released: 1980, as a single from the album “My Home’s in Alabama.”
Written by: Randy Owen.
Kudos: “Tennessee River” reached the No. 1 spot on Billboard’s chart for Hot Country Songs. It was the band’s first chart-topper, but definitely not the last.
Good to know: Alabama recorded the song with Jason Aldean for a 2013 reunion album, “Alabama & Friends,” and performed it with Aldean in concert at the Ryman Auditorium in Nashville.
Key lyrics: “Oh, Tennessee River and a mountain man/We get together anytime we can/Oh, Tennessee River and a mountain man/We play together in Mother Nature’s band.”
“MY HOME’S IN ALABAMA”
released: 1980, as a single from an album with the same title.
Written by: Randy Owen and Teddy Gentry.
Kudos: “My Home’s in Alabama” never reached No. 1 on Billboard’s country chart — it topped out at No. 17 — but it became a signature song for the band. Alabama recorded the tune with Jamey Johnson for a 2013 reunion album, “Alabama & Friends,” and performed it with Johnson (an Alabama native) in concert at the Ryman Auditorium in Nashville.
Good to know: The song dates back to 1978, and a longer version was included on an independent release, “The Alabama Band #3.” “I remember (when) me and Teddy had just written ‘My Home’s in Alabama’ and we performed it, this big ol’ guy that was like a wrestler — he was one of the waiters — walked up to the stage and said , ‘That’s the best Southern rock song I’ve ever heard in my whole damn life!’,” Owen said in an interview with No Depression magazine. “We didn’t look at anything except it’s just music. It was a song that me and Teddy had written and we practiced it and worked on the arrangement.”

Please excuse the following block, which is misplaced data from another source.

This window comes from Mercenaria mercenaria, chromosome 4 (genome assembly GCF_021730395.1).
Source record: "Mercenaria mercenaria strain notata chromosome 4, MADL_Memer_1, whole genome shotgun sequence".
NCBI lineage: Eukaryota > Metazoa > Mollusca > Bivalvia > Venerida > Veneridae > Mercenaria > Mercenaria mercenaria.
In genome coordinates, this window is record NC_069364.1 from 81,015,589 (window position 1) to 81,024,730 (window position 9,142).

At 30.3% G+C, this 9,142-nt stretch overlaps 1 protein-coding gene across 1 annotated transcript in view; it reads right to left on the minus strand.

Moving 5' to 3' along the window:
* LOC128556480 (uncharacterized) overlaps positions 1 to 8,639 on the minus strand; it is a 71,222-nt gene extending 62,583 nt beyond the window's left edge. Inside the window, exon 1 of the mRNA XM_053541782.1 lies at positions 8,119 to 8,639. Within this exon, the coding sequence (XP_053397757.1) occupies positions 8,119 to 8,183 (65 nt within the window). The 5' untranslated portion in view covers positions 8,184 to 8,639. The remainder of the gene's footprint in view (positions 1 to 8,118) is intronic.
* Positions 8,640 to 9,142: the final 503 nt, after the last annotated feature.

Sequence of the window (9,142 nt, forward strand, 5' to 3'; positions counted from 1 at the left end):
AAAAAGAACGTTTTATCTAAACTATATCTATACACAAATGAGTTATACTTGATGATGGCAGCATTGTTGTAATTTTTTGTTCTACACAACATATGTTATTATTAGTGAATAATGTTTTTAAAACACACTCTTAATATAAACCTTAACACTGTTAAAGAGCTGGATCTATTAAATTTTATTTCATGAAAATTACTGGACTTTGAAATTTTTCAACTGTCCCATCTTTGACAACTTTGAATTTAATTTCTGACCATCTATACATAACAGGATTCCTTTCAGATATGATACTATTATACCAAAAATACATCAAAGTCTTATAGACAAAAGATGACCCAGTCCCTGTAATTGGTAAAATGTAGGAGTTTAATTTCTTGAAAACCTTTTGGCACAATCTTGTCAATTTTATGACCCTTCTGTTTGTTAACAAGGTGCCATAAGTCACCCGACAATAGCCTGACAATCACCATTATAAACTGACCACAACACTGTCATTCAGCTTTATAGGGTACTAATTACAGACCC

Key lyrics: “Oh I’ll speak my Southern English just as natural as I please/I’m in the heart of Dixie, Dixie’s in the heart of me.”
“I’M IN A HURRY (AND DON’T KNOW WHY)”
released: 1992, as a single from the album “American Pride.”
Written by: Roger Murrah and Randy VanWarmer.
Kudos: “I’m in a hurry” reached the No. 1 spot on Billboard’s chart for Hot Country Songs.
Good to know: Alabama recorded the tune with Florida Georgia Line for a 2013 reunion album, “Alabama & Friends,” and performed it with the duo in concert at the Ryman Auditorium in Nashville. “One of reasons I love ‘I’m In a Hurry’ so much is I can hear my dad singing that song, and just goofing off in the front — usually, we were driving,” Tyler Hubbard of Florida Georgia Line said in a DVD recorded in tandem with the concert. “But the first thing that pops into mind is just him going down the road and singing and, me being a little kid, just being embarrassed by him and just laughing at him. But that’s always a good memory for me.”
Key lyrics: “Don’t know why/I have to drive so fast/My car has nothing to prove/It’s not new/But it’ll do 0 to 60 in 5.2.”
“LOVE IN THE FIRST DEGREE”
released: 1981, as a single from the album “Feels So Right.”
Written by: Jim Hurt and Tim DuBois.
Kudos: “Love in the First Degree” reached the No. 1 spot on Billboard’s chart for Hot Country Songs. It crossed over onto the pop charts, as well, peaking at No. 5 on the Adult Contemporary chart and No. 15 on the Billboard Hot 100.
Good to know: DuBois has said the song was inspired by a radio report that referenced a crime and used the term “murder in the first degree.” “Nothing uncommon about that,” says a Facebook post by Classic Country Music Stories, “but on this particular morning, the phrase struck a creative nerve with DuBois, and right then he began fashioning the basis for ‘Love In The First Degree.’ ”